As if it were love

As if it would take me out

Of myself, of my accustomed way—

Sandbar of white pelicans

Lifts off, wheels into the sun

Silver flash of fish before the prow

Maze of low islands, one after the other,

Gives way

to open water.

Do you see what she did there? The very quiet leap from the silent meditation of longing for departure to the dramatic scene of birds rising and a boat rushing among islands. For me, these poems are at their strongest when she uses her environment as the A in an ongoing Q & A with themselves.

While I found poems to relish throughout the book, I think my favorites are in part V, which were written at Stone Quarry Hill Art Park in Cazenovia, New York. Maybe being a Pennsylvanian drew me to these poems as they describe scenery very like my own home.

In the first poem in that section, Sagan uses, with dramatic effect, the refrain “body of” in a chant-like list of things you might find in any eastern woodland.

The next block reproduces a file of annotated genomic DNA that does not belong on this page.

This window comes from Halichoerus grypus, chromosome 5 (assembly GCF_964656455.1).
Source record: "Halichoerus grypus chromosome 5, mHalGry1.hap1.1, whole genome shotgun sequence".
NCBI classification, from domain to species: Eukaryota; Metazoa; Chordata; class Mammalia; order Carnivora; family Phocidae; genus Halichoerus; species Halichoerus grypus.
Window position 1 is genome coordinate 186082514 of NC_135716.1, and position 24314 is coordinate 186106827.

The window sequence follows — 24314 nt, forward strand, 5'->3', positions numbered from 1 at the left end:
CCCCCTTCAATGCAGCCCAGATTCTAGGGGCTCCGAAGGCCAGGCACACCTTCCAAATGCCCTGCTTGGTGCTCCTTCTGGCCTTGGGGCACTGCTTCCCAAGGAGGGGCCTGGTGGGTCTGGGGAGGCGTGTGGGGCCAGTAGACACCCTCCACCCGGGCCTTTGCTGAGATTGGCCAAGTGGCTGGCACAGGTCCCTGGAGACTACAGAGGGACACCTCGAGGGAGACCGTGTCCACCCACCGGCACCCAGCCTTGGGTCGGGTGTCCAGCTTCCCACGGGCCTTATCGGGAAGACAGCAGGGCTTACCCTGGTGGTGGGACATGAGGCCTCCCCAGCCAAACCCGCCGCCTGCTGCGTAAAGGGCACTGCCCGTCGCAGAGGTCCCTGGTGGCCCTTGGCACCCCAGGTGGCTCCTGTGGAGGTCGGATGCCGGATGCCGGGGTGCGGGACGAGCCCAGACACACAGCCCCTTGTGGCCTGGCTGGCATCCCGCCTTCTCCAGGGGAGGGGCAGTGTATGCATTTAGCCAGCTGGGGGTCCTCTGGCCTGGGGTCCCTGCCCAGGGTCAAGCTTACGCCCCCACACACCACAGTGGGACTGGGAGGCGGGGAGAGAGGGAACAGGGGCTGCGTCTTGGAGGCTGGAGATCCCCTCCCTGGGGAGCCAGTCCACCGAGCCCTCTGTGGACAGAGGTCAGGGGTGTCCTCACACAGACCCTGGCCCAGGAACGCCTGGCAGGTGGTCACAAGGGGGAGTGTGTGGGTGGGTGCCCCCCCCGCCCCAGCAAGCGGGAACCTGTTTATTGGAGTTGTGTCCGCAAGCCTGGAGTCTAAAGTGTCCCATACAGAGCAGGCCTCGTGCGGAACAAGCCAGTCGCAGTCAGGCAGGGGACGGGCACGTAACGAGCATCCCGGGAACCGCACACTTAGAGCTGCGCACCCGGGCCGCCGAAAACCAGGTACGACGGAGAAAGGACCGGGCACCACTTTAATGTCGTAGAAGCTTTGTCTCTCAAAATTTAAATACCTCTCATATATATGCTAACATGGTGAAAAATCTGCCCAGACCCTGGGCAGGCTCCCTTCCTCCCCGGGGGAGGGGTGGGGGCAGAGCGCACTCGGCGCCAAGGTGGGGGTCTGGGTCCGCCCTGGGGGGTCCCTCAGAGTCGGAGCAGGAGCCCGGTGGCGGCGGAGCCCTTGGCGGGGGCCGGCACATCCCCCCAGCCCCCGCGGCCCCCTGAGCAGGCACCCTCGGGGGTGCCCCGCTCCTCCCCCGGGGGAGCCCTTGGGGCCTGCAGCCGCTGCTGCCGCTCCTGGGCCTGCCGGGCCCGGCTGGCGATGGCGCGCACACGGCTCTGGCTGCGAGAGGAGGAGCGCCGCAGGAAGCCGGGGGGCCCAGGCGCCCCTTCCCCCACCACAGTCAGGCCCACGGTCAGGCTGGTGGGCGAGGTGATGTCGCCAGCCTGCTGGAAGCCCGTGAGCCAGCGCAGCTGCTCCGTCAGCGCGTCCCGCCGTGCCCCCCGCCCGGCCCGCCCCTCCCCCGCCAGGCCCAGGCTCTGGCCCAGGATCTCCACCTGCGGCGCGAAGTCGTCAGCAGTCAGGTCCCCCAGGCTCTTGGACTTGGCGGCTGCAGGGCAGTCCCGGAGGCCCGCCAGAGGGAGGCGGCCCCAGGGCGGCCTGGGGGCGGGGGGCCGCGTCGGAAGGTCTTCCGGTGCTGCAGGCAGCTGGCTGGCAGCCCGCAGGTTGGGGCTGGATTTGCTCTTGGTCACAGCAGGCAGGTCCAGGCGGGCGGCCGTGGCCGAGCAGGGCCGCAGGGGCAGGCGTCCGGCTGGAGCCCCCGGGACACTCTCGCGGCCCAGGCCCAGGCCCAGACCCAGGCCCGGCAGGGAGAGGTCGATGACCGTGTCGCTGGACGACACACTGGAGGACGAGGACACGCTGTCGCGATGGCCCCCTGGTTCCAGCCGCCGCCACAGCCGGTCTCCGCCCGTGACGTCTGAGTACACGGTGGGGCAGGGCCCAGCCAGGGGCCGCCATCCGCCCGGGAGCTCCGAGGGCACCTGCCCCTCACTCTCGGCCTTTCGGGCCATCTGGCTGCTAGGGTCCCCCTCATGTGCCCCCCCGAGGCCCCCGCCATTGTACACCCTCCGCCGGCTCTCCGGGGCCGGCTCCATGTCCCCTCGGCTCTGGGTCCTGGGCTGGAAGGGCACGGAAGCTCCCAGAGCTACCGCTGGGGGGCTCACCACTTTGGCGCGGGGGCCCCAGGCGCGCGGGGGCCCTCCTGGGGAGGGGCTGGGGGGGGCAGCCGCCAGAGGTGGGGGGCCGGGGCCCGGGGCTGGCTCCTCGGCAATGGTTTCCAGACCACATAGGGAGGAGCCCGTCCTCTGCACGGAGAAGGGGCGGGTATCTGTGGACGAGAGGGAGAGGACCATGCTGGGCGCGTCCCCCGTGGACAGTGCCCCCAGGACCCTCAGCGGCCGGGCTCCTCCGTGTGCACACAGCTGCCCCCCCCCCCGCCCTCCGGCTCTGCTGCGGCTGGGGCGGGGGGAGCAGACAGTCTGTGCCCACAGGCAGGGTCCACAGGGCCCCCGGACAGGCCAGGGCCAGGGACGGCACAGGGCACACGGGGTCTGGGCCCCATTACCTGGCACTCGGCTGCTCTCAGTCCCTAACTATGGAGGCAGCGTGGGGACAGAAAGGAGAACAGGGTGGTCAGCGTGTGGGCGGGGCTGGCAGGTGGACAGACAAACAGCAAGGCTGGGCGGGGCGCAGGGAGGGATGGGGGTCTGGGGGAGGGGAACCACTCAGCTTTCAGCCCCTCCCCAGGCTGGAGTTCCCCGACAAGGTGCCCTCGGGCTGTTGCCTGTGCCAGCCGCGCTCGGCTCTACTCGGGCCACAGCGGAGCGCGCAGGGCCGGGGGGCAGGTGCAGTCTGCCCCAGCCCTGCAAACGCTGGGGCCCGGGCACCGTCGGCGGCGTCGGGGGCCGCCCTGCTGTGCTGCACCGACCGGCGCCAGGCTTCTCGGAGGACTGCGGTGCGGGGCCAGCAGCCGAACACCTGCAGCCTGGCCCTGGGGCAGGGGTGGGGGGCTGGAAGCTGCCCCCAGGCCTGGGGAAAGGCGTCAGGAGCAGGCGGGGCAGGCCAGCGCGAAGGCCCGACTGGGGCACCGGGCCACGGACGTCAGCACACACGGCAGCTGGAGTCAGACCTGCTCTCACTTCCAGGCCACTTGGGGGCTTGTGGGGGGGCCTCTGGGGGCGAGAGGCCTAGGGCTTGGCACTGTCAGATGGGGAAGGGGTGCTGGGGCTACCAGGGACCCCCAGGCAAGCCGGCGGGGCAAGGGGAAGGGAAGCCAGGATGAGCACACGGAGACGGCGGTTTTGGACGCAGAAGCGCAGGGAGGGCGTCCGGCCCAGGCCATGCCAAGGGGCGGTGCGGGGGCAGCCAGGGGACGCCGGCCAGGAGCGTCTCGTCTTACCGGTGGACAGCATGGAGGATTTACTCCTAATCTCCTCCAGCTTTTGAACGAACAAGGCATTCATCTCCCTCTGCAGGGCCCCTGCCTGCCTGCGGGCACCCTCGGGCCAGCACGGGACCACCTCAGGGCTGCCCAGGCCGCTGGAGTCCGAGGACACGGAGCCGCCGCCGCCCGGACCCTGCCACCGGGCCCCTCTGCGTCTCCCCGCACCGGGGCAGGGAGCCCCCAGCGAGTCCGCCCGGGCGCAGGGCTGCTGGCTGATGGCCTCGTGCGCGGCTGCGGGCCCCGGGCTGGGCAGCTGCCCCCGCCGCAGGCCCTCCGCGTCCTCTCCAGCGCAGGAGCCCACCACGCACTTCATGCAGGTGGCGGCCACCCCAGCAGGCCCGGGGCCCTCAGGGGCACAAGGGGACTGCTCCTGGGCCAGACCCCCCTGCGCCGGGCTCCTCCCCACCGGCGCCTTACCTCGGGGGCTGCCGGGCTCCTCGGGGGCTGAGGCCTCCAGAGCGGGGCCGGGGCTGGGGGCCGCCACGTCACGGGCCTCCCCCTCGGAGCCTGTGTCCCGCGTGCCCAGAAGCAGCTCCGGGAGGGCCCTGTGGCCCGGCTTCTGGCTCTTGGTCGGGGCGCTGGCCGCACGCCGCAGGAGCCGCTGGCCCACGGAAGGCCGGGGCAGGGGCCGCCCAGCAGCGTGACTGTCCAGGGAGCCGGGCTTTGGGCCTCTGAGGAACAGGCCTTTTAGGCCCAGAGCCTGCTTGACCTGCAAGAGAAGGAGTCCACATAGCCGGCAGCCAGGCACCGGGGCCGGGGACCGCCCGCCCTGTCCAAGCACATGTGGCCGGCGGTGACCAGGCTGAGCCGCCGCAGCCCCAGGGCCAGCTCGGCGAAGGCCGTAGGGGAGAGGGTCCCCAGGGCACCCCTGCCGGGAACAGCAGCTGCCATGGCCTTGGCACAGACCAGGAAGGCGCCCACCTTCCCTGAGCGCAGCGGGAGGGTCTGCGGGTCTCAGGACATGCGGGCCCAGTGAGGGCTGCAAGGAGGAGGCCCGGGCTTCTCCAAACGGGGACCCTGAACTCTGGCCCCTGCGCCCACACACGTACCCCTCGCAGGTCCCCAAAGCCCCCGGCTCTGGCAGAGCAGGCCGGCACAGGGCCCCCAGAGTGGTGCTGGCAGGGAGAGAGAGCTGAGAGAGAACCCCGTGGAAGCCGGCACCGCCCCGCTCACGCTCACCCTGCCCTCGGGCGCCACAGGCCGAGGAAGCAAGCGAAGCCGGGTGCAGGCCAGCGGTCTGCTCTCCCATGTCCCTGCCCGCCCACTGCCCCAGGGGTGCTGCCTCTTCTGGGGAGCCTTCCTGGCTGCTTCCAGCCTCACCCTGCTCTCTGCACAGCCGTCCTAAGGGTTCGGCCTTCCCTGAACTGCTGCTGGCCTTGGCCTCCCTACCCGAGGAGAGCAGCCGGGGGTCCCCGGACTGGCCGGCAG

meadowlark

body of liberties

forest

body of knowledge

dream

body of research

fireflies

body of principals

That’s fun, as are a lot of the poems in this book. You can feel the author’s delight coming off the page. At the same time, there are also haunting moments, such as in “Tree House,” where the speaker reflects in attendant language (“The creaks and meows of night,/Shadows of the copper beeches.”) on the material landscape of a childhood while simultaneously acknowledging the psychological landscape.

There were moments I thought the poet may have fallen into her own traps—pushed a metaphor a little too far, took the readers’ trust for granted, but then come moments of wonderful self-awareness, as if she knows where she’s taking us and is grinning a little inside, like here, in the poem “Stone Quarry Hill”:

If this poem were Chinese

I’d say my hair is gray (which it is)

And that I haven’t heard

News of you in a long time.

If I’m being played, I’m OK with it. Even when she asks “Why must inspiration be a vista?” you know she knows the answer is more complicated than that. “An inner self/that also shifts shape” is the visita we’re really meant to contemplate: “how what we ignored or couldn’t explain/remained in plain view.”

You can buy Seven Places in America here on Amazon.